• Forward-looking information: Information about activities that may impact future performance. How should past performance and activities inform future actions and expectations?
  • Discussion and actions: A dedicated area to track and facilitate discussion amongst leaders and teams. How is your team collaborating and engaging with the content to influence and improve outcomes?
  • Additional visuals and deeper explanations: Any additional written or visual information that can enrich the reader’s understanding.

diagram showing four core elements of narrative reports

Best Practices for Enabling Narrative Reports in your Organization

Commit to Engagement

Narrative reporting is one of the easiest ways to align leaders and teams. It provides a clear and common approach to sharing and discussing business performance, but it absolutely requires both sides to fully buy into the approach. One side on its own can’t adequately manifest the value of narrative reporting. Both sides must demonstrate a strong commitment to empowering their teams to build interpretations of the data, and leaders need to commit to openly discussing and integrating their new understanding into future plans.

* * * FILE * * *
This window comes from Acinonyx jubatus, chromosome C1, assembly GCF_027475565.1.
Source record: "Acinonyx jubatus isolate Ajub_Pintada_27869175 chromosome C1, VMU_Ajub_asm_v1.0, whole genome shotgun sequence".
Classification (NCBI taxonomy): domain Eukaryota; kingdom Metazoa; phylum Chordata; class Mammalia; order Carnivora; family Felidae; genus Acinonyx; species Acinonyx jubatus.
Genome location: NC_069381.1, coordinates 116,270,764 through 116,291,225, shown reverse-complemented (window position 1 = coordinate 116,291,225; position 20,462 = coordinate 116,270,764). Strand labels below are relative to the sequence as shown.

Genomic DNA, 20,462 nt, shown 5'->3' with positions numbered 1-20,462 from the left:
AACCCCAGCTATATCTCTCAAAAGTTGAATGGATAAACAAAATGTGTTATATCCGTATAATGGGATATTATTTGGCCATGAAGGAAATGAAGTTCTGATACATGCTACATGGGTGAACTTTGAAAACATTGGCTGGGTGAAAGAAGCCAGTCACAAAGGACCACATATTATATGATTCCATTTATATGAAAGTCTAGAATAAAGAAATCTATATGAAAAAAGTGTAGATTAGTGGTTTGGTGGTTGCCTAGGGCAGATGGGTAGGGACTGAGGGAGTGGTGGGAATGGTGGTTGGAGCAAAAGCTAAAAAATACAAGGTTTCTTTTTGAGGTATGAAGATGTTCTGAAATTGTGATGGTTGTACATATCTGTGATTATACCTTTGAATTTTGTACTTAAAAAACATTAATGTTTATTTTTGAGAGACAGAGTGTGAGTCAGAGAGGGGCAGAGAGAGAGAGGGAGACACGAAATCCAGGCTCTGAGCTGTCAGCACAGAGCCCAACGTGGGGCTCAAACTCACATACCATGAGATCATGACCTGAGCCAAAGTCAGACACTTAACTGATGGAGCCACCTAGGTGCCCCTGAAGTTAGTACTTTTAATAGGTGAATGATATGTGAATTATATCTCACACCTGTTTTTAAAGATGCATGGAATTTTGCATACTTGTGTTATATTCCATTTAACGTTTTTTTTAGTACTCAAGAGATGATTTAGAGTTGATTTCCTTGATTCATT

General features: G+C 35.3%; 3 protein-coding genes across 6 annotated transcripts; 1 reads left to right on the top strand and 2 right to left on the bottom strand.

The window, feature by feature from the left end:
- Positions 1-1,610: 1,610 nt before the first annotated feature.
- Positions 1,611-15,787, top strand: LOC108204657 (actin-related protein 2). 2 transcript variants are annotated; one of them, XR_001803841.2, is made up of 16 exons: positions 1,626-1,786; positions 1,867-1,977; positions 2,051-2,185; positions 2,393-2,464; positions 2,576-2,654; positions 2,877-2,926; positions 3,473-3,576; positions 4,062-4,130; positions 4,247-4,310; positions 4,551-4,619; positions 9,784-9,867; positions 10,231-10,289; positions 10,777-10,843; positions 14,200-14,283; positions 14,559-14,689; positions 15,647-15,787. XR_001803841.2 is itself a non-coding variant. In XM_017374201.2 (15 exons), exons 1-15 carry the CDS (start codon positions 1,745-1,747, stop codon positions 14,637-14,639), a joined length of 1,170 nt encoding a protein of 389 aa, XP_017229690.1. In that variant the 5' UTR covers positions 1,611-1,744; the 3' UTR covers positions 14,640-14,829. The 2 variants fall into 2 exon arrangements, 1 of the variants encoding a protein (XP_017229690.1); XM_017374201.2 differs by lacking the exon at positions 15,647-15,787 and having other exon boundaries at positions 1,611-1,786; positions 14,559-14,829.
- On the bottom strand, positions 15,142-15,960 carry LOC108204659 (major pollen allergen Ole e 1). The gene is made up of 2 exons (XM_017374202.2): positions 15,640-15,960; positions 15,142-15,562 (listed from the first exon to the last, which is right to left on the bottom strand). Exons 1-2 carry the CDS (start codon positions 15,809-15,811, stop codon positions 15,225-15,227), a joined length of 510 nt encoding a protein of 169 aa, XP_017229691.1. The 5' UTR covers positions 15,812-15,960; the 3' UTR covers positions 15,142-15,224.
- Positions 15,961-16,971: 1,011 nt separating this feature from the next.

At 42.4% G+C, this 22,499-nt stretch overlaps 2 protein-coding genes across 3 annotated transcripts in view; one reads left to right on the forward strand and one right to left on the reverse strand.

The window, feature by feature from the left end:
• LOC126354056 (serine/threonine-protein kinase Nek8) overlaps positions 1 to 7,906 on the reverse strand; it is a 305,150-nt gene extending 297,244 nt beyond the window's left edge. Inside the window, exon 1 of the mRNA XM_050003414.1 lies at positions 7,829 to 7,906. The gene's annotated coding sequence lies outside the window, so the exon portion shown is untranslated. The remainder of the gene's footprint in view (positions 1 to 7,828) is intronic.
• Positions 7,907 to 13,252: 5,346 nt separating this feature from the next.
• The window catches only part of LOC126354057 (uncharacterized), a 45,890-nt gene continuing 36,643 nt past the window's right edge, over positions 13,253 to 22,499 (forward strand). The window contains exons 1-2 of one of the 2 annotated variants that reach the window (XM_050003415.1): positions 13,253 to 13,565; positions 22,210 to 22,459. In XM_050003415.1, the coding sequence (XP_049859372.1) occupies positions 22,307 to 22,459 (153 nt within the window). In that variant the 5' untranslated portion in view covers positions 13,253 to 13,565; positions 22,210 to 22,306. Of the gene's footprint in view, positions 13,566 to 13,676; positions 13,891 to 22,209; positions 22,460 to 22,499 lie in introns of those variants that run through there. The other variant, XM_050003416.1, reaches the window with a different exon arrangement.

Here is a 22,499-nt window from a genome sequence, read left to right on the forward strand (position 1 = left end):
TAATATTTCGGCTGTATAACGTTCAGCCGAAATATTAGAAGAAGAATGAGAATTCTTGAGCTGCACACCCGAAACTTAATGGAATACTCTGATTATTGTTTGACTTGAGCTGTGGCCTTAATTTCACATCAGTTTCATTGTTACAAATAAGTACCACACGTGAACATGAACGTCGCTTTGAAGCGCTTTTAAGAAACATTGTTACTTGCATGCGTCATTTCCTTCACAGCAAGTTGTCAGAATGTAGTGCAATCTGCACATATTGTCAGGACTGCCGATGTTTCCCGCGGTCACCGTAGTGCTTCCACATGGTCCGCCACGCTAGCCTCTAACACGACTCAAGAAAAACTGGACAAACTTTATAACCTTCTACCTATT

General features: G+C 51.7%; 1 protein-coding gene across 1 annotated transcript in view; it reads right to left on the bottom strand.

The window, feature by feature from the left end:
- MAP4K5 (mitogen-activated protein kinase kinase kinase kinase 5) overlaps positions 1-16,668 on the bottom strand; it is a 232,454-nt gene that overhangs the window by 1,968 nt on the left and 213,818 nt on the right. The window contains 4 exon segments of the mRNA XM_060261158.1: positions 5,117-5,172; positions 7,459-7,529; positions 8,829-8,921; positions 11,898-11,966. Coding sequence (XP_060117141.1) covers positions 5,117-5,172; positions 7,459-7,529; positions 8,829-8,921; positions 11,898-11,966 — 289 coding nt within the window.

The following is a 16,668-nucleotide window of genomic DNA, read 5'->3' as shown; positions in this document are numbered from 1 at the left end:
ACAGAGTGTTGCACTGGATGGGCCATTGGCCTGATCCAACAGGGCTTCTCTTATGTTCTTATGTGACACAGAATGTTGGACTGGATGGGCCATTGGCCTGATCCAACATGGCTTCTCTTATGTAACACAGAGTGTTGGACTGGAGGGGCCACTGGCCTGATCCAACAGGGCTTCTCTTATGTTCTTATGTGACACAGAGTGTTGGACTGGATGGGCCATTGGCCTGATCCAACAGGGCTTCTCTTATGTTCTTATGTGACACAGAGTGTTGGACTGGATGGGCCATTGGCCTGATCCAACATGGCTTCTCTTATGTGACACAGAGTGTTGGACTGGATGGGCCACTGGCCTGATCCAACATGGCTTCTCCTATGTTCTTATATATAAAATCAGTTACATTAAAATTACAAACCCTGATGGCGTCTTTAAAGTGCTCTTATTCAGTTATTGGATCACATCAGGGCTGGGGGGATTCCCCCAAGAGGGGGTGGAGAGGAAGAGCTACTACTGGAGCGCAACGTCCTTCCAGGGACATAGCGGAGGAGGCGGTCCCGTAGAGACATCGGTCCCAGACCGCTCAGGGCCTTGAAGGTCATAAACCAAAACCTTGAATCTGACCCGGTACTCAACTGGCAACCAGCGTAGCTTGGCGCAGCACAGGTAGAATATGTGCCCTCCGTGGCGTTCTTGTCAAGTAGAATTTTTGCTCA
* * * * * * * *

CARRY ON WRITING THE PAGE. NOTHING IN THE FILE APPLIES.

Establish a Process and Practice

A robust process powers your analytics team to move outside the dashboard space and pursue answers and understanding around the “whys” behind your organization’s performance. It’s no longer enough to simply report that sales were down last week; in order to promote real understanding, narrative reports must include context and potential reasons for these kinds of changes. Leaders must do their part by encouraging and fostering cross-team discussions and collaboration.

  • Create a narrative report template to support an efficient and repeatable process for teammates. To make reading and understanding reports easier, design this template in a new and simple format that’s aligned to key business metrics and outcomes.
  • Invest dedicated time to curating narrative reports. After organizing data into a common view, teammates must set aside time as a group to explore and discuss any changes in that data. It’s just not possible to deliver a good narrative report in the same time as traditional report — but it’s well worth the extra investment.